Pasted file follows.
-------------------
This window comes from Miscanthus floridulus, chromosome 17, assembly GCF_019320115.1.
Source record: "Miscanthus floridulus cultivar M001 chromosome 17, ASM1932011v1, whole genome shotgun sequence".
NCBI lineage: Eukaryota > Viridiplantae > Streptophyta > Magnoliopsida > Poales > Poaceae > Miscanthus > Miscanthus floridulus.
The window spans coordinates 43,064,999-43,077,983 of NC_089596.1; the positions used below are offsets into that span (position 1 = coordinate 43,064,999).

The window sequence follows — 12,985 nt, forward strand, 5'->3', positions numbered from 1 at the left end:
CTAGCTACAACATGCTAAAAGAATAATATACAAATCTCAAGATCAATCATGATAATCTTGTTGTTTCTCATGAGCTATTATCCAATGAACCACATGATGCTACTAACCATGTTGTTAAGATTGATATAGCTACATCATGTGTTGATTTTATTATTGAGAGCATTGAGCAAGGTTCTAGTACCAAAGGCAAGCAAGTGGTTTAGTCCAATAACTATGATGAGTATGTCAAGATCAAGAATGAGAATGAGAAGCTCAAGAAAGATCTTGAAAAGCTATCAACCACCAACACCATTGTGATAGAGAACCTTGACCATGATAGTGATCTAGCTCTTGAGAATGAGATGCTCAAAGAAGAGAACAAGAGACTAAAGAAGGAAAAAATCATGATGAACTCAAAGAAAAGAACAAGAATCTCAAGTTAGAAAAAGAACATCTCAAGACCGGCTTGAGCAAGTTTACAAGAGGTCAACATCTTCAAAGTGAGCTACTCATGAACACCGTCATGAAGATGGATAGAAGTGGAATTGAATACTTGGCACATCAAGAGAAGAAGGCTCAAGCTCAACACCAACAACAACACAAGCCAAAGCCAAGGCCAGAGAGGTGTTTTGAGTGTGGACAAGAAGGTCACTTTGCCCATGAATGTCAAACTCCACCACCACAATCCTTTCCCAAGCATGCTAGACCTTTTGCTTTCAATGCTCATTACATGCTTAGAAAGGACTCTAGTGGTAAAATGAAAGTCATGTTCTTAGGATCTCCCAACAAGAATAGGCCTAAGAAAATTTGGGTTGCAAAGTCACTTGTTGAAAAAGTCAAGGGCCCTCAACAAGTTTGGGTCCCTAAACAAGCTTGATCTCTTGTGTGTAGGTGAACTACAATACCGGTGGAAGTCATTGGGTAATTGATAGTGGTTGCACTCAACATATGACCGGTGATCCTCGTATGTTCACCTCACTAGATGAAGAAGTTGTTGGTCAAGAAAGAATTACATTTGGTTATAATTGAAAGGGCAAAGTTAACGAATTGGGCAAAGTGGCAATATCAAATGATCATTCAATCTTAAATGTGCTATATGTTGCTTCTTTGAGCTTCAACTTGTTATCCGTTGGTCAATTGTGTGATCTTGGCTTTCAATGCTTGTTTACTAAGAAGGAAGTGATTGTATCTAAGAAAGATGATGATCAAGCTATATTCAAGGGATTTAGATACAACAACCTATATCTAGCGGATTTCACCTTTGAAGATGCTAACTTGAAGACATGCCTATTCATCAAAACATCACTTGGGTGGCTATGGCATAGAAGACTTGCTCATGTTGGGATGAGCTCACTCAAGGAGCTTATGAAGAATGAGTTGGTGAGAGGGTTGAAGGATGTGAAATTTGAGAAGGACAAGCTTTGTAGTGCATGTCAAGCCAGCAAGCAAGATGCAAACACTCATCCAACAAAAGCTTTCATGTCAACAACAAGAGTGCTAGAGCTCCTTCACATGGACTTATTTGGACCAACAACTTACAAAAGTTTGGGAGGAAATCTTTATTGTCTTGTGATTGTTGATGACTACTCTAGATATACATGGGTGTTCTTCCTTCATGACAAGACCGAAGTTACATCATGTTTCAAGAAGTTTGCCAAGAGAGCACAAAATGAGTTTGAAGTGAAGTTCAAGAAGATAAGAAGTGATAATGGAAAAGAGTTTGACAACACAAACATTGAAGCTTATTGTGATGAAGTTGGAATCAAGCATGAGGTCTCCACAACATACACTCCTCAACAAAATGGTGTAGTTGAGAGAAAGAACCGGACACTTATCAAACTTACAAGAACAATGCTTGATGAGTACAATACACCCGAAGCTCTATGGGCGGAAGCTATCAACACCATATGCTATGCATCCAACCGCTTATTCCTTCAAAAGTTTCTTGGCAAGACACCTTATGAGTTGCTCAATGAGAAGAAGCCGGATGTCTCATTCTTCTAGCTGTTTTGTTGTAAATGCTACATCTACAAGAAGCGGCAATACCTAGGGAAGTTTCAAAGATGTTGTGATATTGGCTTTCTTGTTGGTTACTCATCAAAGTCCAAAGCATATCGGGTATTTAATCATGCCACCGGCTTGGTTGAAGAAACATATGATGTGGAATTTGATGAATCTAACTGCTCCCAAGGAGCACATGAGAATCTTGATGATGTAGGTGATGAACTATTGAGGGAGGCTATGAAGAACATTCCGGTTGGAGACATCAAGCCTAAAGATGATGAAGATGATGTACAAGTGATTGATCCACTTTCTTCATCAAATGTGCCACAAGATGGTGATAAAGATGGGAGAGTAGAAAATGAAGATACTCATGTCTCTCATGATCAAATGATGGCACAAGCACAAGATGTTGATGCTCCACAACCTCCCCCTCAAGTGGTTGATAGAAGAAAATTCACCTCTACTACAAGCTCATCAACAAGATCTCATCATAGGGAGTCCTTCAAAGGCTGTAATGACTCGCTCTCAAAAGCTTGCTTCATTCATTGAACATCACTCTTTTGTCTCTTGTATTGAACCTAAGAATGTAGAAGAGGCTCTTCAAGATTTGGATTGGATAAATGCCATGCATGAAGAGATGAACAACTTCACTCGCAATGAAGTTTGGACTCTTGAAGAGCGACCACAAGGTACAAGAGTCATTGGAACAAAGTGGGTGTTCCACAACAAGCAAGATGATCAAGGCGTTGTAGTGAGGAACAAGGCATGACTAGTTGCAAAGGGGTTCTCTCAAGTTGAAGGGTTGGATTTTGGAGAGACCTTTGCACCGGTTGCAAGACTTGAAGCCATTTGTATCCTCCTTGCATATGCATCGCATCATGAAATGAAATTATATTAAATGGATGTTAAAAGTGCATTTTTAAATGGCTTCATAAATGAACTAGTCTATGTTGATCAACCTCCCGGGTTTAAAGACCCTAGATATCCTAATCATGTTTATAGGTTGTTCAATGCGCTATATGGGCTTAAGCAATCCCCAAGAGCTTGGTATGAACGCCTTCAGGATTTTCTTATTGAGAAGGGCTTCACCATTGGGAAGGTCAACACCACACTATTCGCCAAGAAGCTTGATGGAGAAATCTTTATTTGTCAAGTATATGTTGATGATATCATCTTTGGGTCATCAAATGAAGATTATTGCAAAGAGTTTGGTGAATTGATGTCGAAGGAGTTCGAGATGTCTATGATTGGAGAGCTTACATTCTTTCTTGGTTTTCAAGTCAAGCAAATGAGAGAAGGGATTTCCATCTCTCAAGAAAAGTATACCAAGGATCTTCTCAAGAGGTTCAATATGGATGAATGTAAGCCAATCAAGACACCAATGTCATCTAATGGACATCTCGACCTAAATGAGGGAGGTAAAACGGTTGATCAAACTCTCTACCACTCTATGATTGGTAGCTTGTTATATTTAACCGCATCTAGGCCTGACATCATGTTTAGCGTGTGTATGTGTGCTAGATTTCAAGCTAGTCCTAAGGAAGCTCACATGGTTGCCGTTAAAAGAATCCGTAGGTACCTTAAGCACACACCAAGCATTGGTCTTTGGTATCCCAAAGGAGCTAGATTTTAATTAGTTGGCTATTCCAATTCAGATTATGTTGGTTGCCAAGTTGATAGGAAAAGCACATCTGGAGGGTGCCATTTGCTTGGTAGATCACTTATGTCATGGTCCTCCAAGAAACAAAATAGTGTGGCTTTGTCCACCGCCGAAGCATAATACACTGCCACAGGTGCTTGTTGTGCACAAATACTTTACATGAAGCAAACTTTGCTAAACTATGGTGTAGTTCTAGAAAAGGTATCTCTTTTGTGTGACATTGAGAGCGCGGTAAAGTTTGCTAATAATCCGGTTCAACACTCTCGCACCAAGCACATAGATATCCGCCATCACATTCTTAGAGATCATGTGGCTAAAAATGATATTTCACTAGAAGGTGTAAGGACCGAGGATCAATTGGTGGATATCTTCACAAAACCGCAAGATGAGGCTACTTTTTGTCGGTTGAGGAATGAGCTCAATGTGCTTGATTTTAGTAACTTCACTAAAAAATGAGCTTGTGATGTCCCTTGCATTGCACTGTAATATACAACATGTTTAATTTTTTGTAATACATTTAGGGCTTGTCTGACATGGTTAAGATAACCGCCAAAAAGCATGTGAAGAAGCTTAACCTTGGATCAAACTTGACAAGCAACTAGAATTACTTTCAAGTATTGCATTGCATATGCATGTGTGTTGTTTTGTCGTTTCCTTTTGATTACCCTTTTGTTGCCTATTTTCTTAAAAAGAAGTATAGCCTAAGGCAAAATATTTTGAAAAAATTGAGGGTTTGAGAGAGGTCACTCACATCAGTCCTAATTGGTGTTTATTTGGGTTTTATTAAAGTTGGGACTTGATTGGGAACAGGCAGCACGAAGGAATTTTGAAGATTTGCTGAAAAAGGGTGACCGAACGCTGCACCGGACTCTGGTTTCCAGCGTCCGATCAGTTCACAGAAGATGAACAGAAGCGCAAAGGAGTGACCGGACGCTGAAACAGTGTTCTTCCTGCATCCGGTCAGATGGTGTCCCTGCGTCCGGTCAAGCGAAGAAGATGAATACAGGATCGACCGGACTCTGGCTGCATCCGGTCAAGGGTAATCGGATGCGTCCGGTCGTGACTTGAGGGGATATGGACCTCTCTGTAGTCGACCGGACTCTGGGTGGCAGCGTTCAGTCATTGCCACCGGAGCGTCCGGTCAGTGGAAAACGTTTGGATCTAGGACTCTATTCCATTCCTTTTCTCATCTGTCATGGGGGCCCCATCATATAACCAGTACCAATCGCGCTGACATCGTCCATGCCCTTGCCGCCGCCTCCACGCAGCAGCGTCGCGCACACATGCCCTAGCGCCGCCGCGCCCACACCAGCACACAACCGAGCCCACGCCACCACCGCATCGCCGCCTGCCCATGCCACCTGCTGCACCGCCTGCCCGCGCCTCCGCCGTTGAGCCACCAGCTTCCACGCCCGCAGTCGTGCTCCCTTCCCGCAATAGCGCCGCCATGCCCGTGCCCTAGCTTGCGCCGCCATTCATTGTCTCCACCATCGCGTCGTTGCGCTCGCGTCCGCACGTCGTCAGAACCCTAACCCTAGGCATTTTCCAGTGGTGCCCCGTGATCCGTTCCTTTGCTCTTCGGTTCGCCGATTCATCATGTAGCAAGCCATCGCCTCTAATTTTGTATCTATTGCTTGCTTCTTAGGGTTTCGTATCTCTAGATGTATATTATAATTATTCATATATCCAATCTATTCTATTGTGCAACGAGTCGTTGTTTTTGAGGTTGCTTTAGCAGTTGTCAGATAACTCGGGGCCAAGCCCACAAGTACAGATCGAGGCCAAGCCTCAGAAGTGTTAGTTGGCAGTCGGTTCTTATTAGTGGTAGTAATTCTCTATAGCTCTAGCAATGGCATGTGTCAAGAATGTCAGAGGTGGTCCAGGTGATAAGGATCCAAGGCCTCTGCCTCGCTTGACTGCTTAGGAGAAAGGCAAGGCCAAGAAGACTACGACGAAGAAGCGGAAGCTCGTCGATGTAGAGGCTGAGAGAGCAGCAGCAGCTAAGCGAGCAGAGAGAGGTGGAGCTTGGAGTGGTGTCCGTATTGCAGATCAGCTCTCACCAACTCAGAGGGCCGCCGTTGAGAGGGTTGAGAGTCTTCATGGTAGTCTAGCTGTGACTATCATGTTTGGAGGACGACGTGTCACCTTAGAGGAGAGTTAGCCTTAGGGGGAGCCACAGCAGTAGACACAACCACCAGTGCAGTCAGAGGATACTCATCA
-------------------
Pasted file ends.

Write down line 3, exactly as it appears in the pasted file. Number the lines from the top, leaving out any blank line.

NCBI lineage: Eukaryota > Viridiplantae > Streptophyta > Magnoliopsida > Poales > Poaceae > Miscanthus > Miscanthus floridulus.